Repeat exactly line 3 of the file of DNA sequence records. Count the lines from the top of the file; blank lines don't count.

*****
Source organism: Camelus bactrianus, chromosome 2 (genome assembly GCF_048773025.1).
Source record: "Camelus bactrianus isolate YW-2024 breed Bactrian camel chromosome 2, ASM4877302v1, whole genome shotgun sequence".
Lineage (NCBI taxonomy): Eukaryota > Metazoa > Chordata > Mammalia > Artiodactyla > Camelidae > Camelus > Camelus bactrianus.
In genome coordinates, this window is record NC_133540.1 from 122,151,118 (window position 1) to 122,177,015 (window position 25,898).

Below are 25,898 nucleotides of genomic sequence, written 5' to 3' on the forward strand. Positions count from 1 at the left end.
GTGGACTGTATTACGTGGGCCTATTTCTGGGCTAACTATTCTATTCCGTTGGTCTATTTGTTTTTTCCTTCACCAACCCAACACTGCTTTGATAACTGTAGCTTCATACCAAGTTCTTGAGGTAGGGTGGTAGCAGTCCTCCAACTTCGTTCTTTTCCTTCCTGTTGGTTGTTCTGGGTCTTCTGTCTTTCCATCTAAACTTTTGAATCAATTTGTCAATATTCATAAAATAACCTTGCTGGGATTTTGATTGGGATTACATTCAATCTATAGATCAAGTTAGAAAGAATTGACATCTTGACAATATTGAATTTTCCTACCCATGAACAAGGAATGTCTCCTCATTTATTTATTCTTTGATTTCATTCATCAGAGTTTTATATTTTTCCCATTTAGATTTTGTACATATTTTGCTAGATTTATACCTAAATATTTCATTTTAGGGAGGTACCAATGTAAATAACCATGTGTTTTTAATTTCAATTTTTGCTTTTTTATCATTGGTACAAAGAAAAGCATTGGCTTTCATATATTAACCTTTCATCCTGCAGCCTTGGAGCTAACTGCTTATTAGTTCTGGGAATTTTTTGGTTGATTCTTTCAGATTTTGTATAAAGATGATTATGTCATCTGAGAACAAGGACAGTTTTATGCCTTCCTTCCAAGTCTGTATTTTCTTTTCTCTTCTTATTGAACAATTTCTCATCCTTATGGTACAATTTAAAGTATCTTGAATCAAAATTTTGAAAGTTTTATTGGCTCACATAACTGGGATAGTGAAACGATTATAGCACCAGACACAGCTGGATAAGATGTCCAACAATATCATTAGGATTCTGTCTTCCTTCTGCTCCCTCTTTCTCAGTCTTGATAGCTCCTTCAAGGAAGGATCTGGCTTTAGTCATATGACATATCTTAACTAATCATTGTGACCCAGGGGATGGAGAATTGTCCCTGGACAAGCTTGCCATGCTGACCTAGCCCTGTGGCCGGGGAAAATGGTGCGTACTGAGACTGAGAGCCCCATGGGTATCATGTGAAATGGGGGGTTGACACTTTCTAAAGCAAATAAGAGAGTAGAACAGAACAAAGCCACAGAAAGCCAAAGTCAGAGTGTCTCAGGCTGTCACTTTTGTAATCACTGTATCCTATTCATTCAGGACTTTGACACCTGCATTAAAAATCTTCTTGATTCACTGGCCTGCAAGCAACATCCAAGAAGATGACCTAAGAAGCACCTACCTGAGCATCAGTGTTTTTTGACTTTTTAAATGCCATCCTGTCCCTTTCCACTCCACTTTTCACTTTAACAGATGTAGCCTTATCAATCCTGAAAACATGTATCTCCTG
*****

Lineage (NCBI taxonomy): Eukaryota > Metazoa > Chordata > Mammalia > Artiodactyla > Camelidae > Camelus > Camelus bactrianus.